This does leave you open to opting for a higher trim level, and there’s some tempting stuff if you’re willing to step up. There’s a new color-customizable sound mood lighting system – moods include Hey Yo!, Party Time, Traveling, Romance, Midnight City and Café. You can also get a 10.25” HD touchscreen which looks huge in the Soul, and a 10-speaker 640-watt Harmon Kardon sound system (twice the power of the previous model!). Available head’s up display and wireless charging should satisfy the technophile.

Soul-stirring Performance

The Soul is probably more fun to drive than most buyers would care about, but for us enthusiasts, it’s a big win.

We’ve driven Kia/Hyundai’s mighty 1.6-liter, 201 horsepower turbo four cylinder many times, and were wondering if we’d be disappointed in the standard 2.0-liter four cylinder that lives in our X-Line.

Actually, we were more than pleasantly surprised. 147 horsepower and a CVT automatic transmission doesn’t sound like a recipe for success, but it is. The engine is happy to rev, and kicks out plenty of power. The CVT is probably the best one we’ve driven – which is to say it never really feels like a CVT – it mimics the shifting of a traditional automatic beautifully, is responsive in Sport mode, and makes the Soul quick off the line and powerful on the freeway.

Not only that, but the Soul is impressively quiet – no wind noise, suspension noise, a serene and peaceful cruiser for a big box with a hatchback. That is impressive engineering.

Ride quality is excellent too. Hit a pothole and you’re aware with a thump that the suspension is dealing with large 18-inch wheels and tires, but otherwise little ruffles the Kia. And it’s worth having the X-Line’s big meats – the handling is lively, the steering direct, and you find yourself hunting down your favorite on-ramps and off-ramps.

You also feel confident driving the Soul. Standard on our X-Line were Blind Spot Collison Warning, Rear Cross-Traffic Collision Warning & Avoidance Assist. They came in handy. If you want additional safety tech, it’s available on higher trim levels.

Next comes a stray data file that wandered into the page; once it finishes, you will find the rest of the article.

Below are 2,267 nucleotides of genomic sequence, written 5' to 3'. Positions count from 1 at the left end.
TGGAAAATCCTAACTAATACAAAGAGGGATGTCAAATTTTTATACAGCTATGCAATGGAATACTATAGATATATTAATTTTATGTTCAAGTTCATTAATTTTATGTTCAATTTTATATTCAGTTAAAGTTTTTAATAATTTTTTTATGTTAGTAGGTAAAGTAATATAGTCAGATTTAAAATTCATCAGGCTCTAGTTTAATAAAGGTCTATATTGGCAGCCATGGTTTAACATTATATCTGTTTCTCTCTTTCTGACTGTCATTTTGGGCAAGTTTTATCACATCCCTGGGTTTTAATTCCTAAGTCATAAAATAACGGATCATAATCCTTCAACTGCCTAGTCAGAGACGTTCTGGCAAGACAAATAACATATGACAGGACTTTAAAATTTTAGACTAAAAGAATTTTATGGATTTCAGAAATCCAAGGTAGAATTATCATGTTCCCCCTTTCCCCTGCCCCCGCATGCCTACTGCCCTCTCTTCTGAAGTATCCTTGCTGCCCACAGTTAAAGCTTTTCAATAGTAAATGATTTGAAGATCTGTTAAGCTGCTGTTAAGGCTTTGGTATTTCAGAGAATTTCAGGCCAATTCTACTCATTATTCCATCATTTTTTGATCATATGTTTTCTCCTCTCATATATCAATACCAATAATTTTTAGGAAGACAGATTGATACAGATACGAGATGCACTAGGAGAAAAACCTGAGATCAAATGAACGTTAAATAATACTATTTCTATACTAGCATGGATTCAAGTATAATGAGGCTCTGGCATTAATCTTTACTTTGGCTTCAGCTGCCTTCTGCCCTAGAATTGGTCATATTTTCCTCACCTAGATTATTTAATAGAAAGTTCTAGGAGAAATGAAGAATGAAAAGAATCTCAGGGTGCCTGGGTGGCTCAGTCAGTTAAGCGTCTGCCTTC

Do I have to sell my soul to get a Soul?

Nope. This is a Kia. Value is still important. The 2020 Soul lineup starts with the LX, you get that punchy 2.0-liter 4-cylinder, 7-inch touchscreen, Apple CarPlay and Android Auto, privacy glass and rear camera display. It’s also the only Soul with a manual transmission. Yours for just $17,490. (Automatic with cruise control is optional). While the S model is a bit more at $20,290 you get Forward Collision Avoidance, Blind Spot, Rear Cross Traffic, Driver Attention Warning, Lane Keep Assist, Alloy wheels and more.

Our X-Line tester comes in next. You lose a couple of the S model’s Safety features –but gain an aggressive body kit, 18-inch alloys, roof rails and fog lights. An excellent blend of goodness at a most reasonable $21,490.

Competitors would include the Nissan Kicks competitively price at $20,970. The Nissan is more feature rich, but the Soul has more style. Both are good drives.  The Mazda CX3 Sport starts at $20,390, Also a great drive – but with smaller 16” rims, and no Apple CarPlay, you’d be getting a sportier experience, but not a richer one.

The Soul also offers additional models including the Navigation and luxury equipped EX at $22,690, the Sporty GT-Line at $20,290, and the powerhouse GT-Line Turbo at $27,490 – really kind of bargain in its own right, we hope to test one soon. Also, the Soul EV is coming, and based on our experience with the Kia Niro EV and Hyundai Kona Electric, it should be excellent.

We’ll miss those hamsters, but the all-new 2020 Kia Soul’s combo of unique style, excellent value, and fun to drive personality are hard to beat.